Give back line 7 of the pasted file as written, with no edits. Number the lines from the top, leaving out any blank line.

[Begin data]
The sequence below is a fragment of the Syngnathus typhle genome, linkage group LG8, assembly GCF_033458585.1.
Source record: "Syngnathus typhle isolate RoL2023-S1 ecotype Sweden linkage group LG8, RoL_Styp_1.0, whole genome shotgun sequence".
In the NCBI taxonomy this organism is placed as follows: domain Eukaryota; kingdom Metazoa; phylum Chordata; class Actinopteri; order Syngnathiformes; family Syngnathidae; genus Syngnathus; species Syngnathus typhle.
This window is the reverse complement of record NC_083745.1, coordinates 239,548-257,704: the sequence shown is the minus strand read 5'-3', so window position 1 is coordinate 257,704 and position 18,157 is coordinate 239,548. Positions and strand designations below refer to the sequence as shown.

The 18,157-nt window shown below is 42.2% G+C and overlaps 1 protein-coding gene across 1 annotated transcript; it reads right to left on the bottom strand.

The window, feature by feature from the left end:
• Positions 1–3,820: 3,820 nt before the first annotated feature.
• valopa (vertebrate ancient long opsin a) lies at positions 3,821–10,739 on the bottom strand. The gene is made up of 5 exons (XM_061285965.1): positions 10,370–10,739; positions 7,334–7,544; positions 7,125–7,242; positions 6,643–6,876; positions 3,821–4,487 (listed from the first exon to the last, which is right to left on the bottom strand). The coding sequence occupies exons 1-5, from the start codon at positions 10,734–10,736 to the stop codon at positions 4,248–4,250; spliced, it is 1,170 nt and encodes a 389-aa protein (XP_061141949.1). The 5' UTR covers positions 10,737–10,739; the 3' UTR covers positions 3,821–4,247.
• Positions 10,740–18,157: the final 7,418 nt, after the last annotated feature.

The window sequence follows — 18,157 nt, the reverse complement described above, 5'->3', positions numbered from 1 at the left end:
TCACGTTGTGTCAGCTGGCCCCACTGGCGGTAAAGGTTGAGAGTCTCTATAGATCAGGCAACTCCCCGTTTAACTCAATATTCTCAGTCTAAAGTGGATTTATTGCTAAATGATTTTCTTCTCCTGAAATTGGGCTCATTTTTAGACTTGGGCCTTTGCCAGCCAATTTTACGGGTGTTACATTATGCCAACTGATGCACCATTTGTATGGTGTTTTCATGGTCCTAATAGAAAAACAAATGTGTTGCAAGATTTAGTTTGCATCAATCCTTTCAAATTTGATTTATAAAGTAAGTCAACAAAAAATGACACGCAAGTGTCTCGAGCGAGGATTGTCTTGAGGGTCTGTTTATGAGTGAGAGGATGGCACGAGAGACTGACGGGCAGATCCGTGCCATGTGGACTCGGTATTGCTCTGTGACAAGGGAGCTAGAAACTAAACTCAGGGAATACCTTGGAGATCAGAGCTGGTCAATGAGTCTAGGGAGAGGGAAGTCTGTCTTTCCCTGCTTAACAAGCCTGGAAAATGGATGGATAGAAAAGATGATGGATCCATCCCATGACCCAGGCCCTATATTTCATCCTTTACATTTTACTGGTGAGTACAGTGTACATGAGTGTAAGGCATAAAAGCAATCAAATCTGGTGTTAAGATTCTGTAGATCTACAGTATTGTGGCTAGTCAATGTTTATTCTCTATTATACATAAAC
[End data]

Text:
• Positions 1–3,820: 3,820 nt before the first annotated feature.